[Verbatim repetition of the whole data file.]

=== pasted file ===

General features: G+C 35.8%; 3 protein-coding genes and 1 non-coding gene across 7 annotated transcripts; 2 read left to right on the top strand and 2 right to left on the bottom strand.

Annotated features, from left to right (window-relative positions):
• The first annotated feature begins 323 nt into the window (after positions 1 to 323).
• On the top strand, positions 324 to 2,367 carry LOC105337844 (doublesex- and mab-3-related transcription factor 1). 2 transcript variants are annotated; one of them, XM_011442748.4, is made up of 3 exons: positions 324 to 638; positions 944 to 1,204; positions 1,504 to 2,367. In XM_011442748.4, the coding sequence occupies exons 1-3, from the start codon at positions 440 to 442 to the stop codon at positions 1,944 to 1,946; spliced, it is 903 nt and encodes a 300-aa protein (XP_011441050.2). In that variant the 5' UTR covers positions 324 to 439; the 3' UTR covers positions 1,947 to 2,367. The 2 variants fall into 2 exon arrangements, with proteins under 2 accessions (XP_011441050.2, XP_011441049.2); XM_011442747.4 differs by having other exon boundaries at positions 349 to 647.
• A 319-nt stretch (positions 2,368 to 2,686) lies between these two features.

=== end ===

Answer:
General features: G+C 35.8%; 3 protein-coding genes and 1 non-coding gene across 7 annotated transcripts; 2 read left to right on the top strand and 2 right to left on the bottom strand.

Annotated features, from left to right (window-relative positions):
• The first annotated feature begins 323 nt into the window (after positions 1 to 323).
• On the top strand, positions 324 to 2,367 carry LOC105337844 (doublesex- and mab-3-related transcription factor 1). 2 transcript variants are annotated; one of them, XM_011442748.4, is made up of 3 exons: positions 324 to 638; positions 944 to 1,204; positions 1,504 to 2,367. In XM_011442748.4, the coding sequence occupies exons 1-3, from the start codon at positions 440 to 442 to the stop codon at positions 1,944 to 1,946; spliced, it is 903 nt and encodes a 300-aa protein (XP_011441050.2). In that variant the 5' UTR covers positions 324 to 439; the 3' UTR covers positions 1,947 to 2,367. The 2 variants fall into 2 exon arrangements, with proteins under 2 accessions (XP_011441050.2, XP_011441049.2); XM_011442747.4 differs by having other exon boundaries at positions 349 to 647.
• A 319-nt stretch (positions 2,368 to 2,686) lies between these two features.